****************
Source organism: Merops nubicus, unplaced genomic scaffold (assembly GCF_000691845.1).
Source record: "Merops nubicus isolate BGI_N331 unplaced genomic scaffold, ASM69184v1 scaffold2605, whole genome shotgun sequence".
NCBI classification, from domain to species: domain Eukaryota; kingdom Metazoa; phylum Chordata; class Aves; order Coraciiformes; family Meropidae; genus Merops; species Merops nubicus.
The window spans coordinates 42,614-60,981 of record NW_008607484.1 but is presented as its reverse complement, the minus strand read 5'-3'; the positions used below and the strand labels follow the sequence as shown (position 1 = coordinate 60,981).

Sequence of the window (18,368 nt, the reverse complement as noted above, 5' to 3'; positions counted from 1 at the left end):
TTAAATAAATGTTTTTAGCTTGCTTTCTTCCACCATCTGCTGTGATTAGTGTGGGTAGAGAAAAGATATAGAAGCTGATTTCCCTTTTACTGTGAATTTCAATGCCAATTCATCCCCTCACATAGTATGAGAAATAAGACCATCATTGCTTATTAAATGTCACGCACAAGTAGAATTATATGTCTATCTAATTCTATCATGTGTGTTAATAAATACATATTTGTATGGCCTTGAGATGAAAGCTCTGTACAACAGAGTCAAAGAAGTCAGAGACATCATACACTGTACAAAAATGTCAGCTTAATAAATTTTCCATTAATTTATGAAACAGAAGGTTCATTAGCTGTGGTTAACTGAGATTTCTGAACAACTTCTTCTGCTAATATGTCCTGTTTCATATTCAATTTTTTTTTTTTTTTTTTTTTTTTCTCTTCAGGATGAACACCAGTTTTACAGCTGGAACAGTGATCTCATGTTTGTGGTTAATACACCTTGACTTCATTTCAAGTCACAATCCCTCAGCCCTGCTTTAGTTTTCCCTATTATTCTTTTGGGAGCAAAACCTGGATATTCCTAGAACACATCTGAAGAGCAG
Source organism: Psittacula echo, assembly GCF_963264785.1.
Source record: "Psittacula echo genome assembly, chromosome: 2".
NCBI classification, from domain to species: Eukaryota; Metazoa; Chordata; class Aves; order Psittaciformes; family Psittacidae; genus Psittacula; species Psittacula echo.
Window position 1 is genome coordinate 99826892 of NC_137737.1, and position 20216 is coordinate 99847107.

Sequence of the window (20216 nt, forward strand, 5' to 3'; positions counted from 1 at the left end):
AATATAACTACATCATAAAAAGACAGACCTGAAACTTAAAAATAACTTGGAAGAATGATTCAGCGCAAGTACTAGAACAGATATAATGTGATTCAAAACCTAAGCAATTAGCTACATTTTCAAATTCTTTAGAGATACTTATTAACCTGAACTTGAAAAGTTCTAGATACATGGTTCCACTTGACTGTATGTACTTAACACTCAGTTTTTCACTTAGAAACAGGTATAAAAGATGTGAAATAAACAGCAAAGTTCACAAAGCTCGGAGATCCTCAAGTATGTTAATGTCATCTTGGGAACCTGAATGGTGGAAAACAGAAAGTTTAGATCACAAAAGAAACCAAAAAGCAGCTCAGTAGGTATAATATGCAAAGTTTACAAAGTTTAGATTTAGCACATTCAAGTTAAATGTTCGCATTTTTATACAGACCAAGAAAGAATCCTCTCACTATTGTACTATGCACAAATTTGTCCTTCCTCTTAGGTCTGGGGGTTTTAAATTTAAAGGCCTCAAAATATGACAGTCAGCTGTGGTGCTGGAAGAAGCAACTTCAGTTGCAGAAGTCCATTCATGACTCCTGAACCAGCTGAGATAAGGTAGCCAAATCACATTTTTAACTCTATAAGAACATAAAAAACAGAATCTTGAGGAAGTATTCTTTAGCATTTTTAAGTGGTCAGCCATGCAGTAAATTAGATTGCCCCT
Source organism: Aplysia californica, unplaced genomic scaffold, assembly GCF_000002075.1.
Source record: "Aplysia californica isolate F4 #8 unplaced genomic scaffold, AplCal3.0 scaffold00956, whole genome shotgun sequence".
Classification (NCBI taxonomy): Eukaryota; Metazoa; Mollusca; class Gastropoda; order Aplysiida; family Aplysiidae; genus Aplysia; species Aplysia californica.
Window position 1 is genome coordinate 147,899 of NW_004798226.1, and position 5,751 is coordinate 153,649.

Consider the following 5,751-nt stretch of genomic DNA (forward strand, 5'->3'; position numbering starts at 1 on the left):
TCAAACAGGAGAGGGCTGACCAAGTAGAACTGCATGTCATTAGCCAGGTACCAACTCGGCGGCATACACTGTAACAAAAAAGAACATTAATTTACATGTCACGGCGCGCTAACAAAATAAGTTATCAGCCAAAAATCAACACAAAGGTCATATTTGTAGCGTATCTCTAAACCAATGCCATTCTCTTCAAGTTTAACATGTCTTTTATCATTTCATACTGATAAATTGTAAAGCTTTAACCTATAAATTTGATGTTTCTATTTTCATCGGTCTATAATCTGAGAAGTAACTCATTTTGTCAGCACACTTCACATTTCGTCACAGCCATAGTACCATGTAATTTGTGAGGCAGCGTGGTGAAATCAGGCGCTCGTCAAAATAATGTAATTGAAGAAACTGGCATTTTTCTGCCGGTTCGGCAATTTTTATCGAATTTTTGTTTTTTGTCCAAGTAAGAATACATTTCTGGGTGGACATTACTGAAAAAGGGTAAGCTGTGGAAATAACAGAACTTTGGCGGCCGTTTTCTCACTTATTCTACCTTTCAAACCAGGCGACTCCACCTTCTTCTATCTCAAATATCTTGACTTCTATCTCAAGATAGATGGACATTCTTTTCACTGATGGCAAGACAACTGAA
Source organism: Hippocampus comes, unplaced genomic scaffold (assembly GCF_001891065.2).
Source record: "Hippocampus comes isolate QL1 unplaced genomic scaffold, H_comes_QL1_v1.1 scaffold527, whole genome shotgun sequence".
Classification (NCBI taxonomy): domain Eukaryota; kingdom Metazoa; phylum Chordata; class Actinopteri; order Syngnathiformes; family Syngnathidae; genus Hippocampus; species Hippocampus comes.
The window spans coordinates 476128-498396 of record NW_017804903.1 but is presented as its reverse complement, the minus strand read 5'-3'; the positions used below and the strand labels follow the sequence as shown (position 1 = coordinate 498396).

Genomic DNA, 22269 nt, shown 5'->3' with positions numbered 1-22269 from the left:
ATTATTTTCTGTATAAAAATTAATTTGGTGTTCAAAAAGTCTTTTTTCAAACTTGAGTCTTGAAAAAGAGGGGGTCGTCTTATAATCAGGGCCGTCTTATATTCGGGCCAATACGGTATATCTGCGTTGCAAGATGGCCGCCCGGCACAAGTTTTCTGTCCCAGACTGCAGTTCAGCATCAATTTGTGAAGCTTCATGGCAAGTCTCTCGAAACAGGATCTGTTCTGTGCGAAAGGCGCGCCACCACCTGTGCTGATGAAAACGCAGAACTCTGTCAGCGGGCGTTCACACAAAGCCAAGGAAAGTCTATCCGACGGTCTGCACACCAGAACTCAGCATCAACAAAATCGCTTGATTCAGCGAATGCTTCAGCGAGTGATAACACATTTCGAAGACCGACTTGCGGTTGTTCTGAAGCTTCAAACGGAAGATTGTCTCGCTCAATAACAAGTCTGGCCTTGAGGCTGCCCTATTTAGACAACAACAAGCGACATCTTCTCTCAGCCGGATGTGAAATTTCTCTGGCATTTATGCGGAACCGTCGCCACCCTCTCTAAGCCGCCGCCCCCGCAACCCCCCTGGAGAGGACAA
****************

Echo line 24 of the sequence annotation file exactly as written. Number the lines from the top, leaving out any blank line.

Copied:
ATTATTTTCTGTATAAAAATTAATTTGGTGTTCAAAAAGTCTTTTTTCAAACTTGAGTCTTGAAAAAGAGGGGGTCGTCTTATAATCAGGGCCGTCTTATATTCGGGCCAATACGGTATATCTGCGTTGCAAGATGGCCGCCCGGCACAAGTTTTCTGTCCCAGACTGCAGTTCAGCATCAATTTGTGAAGCTTCATGGCAAGTCTCTCGAAACAGGATCTGTTCTGTGCGAAAGGCGCGCCACCACCTGTGCTGATGAAAACGCAGAACTCTGTCAGCGGGCGTTCACACAAAGCCAAGGAAAGTCTATCCGACGGTCTGCACACCAGAACTCAGCATCAACAAAATCGCTTGATTCAGCGAATGCTTCAGCGAGTGATAACACATTTCGAAGACCGACTTGCGGTTGTTCTGAAGCTTCAAACGGAAGATTGTCTCGCTCAATAACAAGTCTGGCCTTGAGGCTGCCCTATTTAGACAACAACAAGCGACATCTTCTCTCAGCCGGATGTGAAATTTCTCTGGCATTTATGCGGAACCGTCGCCACCCTCTCTAAGCCGCCGCCCCCGCAACCCCCCTGGAGAGGACAA